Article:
Saturday, August 16, 2008

All bike helmets are NOT equal

According to The Bicycle Helmet Saftey Institute, helmets that come to a pointed rear end put you at risk of "snagging" on something if you fall.

It sounds like rear pointed helmets are yet another attempt to emulate racing styles. But if, say, you were sliding forward at 30 mph on your back and your helmet could come to regret being so stylish.

The institute recommends a helmet that:

1. Meets the CPSC bicycle helmet standard.
2. Fits you well.
3. Has a rounded, smooth exterior with no major snag points.
4. Has no more vents than you need. More vents = less foam.

With all that in mind, I picked up a Bell Variant (below), to replace a worn out old helmet. Apparently, the life of a helmet is about 3 years. Once any part of the interior foam breaks the helmet is close to useless.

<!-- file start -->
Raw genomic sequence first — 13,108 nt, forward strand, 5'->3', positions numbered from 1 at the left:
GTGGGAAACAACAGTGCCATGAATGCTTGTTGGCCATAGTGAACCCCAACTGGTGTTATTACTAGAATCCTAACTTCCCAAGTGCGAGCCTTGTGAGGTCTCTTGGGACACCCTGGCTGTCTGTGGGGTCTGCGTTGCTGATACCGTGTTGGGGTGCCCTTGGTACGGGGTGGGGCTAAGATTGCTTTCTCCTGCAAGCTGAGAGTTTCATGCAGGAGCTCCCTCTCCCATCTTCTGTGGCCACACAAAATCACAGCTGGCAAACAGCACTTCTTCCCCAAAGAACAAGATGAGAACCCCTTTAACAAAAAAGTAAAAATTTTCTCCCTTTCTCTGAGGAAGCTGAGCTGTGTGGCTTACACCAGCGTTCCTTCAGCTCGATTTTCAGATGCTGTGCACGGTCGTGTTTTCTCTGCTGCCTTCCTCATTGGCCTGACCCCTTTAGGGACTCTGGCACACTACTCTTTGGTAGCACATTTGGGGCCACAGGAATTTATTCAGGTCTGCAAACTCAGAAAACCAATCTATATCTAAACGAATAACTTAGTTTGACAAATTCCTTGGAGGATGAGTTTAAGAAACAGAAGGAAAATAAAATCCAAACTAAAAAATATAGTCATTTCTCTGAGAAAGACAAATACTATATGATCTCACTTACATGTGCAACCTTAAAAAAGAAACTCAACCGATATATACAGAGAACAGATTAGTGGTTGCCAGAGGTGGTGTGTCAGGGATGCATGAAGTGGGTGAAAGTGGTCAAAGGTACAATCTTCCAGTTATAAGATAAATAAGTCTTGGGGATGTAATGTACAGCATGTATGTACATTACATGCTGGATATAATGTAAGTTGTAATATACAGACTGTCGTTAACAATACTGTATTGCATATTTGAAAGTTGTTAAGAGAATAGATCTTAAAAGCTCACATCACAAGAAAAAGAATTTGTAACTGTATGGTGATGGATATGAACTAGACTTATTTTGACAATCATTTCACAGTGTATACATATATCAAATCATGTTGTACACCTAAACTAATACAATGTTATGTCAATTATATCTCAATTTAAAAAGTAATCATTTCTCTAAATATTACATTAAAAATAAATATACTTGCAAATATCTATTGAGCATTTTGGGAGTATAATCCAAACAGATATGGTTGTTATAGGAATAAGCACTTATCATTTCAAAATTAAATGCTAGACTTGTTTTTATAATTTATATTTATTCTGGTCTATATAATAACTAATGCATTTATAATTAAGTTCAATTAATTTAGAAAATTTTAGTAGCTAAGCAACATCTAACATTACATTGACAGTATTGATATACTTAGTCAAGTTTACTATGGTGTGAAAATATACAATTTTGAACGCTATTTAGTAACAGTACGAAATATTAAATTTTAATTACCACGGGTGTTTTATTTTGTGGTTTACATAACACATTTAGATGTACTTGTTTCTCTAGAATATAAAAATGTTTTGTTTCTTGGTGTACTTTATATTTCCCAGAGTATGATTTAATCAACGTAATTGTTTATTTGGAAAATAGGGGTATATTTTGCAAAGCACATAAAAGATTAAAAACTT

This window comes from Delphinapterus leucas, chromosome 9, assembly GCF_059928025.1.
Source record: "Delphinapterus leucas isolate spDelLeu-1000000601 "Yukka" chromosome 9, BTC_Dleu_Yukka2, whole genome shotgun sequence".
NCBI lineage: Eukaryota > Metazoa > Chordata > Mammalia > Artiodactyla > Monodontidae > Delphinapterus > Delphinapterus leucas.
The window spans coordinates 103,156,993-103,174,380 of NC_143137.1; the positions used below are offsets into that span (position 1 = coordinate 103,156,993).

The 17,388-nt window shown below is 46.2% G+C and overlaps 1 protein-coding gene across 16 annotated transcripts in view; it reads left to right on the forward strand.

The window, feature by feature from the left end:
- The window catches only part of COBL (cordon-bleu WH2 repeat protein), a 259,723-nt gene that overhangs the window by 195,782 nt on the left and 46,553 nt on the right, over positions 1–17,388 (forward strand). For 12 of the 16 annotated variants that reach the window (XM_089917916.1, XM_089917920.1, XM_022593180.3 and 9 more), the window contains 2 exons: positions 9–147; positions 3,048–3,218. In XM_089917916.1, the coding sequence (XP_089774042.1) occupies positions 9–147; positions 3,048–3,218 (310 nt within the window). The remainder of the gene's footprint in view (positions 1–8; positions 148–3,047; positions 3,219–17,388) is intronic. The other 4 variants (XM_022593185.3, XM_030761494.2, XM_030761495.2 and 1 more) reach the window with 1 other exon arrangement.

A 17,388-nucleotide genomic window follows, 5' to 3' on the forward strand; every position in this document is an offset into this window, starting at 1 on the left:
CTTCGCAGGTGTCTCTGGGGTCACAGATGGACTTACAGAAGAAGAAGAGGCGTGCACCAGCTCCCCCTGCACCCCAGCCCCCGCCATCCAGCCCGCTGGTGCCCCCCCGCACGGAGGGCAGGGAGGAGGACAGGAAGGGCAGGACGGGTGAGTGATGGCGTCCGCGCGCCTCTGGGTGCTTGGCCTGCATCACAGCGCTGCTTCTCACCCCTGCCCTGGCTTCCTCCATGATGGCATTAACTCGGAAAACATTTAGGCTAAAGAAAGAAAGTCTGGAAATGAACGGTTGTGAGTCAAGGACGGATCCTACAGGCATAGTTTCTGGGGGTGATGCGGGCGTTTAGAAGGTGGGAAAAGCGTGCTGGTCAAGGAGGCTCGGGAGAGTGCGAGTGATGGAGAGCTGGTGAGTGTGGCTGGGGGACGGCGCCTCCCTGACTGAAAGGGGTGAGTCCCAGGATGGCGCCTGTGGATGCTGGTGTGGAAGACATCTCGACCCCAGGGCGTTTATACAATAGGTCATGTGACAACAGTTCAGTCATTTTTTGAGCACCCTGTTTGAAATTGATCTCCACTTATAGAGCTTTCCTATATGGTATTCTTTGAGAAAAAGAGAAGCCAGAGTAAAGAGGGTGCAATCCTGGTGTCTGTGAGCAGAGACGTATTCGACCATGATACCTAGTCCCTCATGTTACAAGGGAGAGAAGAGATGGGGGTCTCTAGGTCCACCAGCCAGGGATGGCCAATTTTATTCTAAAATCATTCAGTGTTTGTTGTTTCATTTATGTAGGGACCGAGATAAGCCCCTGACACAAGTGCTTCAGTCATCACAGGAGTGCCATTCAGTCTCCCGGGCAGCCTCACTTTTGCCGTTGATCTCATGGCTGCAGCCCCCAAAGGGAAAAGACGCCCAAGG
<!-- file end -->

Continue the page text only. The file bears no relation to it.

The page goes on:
Helmets are seldom seen in Europe, by the way.

1 comment:

  1. Cool, that's the same helmet I use! And I actually DID use it last winter, when I slid on some oil in the rain and went down, and the side of my head bounced on the pavement. Maybe this kind of thing never happens in Europe, where helmets are only good for scaring people away from riding -- but for me, I was very glad to have the helmet take that hit, instead of my skull.


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